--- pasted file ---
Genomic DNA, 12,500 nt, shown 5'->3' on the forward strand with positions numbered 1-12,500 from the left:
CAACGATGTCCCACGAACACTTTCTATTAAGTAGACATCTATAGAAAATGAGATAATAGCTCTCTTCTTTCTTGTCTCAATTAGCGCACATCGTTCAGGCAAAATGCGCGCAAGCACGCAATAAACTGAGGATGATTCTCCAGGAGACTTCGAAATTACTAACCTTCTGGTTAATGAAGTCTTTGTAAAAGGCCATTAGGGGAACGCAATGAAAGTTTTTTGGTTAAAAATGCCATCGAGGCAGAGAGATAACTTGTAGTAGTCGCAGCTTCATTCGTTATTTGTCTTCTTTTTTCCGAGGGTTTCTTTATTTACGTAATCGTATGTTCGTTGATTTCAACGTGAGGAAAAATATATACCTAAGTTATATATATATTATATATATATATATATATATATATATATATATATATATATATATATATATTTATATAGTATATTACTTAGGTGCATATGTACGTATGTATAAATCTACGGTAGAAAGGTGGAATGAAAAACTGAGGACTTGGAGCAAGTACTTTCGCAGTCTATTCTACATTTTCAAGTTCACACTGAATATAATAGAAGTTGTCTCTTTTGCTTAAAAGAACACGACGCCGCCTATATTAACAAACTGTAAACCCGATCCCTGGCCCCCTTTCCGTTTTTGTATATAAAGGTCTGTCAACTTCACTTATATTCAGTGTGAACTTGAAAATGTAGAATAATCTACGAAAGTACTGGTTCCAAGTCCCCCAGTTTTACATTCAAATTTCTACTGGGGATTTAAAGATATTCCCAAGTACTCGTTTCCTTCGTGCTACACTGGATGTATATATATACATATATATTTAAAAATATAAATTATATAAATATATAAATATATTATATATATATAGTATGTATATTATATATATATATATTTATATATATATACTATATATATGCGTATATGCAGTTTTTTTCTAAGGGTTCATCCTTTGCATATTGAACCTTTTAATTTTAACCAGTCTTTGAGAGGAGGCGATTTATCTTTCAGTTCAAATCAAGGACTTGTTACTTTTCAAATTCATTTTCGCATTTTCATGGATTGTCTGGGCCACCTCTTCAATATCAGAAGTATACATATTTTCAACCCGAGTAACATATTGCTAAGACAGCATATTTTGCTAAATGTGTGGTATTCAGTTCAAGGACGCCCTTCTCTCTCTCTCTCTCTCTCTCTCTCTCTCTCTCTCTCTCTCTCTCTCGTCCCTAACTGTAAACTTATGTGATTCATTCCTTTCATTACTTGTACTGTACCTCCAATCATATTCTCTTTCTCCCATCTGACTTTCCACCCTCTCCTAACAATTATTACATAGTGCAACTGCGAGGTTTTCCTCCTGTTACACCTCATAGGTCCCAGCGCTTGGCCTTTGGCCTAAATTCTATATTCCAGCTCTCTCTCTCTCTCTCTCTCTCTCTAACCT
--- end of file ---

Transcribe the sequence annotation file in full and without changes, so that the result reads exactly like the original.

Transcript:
Genomic DNA, 12,500 nt, shown 5'->3' on the forward strand with positions numbered 1-12,500 from the left:
CAACGATGTCCCACGAACACTTTCTATTAAGTAGACATCTATAGAAAATGAGATAATAGCTCTCTTCTTTCTTGTCTCAATTAGCGCACATCGTTCAGGCAAAATGCGCGCAAGCACGCAATAAACTGAGGATGATTCTCCAGGAGACTTCGAAATTACTAACCTTCTGGTTAATGAAGTCTTTGTAAAAGGCCATTAGGGGAACGCAATGAAAGTTTTTTGGTTAAAAATGCCATCGAGGCAGAGAGATAACTTGTAGTAGTCGCAGCTTCATTCGTTATTTGTCTTCTTTTTTCCGAGGGTTTCTTTATTTACGTAATCGTATGTTCGTTGATTTCAACGTGAGGAAAAATATATACCTAAGTTATATATATATTATATATATATATATATATATATATATATATATATATATATATATATATATTTATATAGTATATTACTTAGGTGCATATGTACGTATGTATAAATCTACGGTAGAAAGGTGGAATGAAAAACTGAGGACTTGGAGCAAGTACTTTCGCAGTCTATTCTACATTTTCAAGTTCACACTGAATATAATAGAAGTTGTCTCTTTTGCTTAAAAGAACACGACGCCGCCTATATTAACAAACTGTAAACCCGATCCCTGGCCCCCTTTCCGTTTTTGTATATAAAGGTCTGTCAACTTCACTTATATTCAGTGTGAACTTGAAAATGTAGAATAATCTACGAAAGTACTGGTTCCAAGTCCCCCAGTTTTACATTCAAATTTCTACTGGGGATTTAAAGATATTCCCAAGTACTCGTTTCCTTCGTGCTACACTGGATGTATATATATACATATATATTTAAAAATATAAATTATATAAATATATAAATATATTATATATATATAGTATGTATATTATATATATATATATTTATATATATATACTATATATATGCGTATATGCAGTTTTTTTCTAAGGGTTCATCCTTTGCATATTGAACCTTTTAATTTTAACCAGTCTTTGAGAGGAGGCGATTTATCTTTCAGTTCAAATCAAGGACTTGTTACTTTTCAAATTCATTTTCGCATTTTCATGGATTGTCTGGGCCACCTCTTCAATATCAGAAGTATACATATTTTCAACCCGAGTAACATATTGCTAAGACAGCATATTTTGCTAAATGTGTGGTATTCAGTTCAAGGACGCCCTTCTCTCTCTCTCTCTCTCTCTCTCTCTCTCTCTCTCTCTCTCTCTCTCGTCCCTAACTGTAAACTTATGTGATTCATTCCTTTCATTACTTGTACTGTACCTCCAATCATATTCTCTTTCTCCCATCTGACTTTCCACCCTCTCCTAACAATTATTACATAGTGCAACTGCGAGGTTTTCCTCCTGTTACACCTCATAGGTCCCAGCGCTTGGCCTTTGGCCTAAATTCTATATTCCAGCTCTCTCTCTCTCTCTCTCTCTCTCTAACCT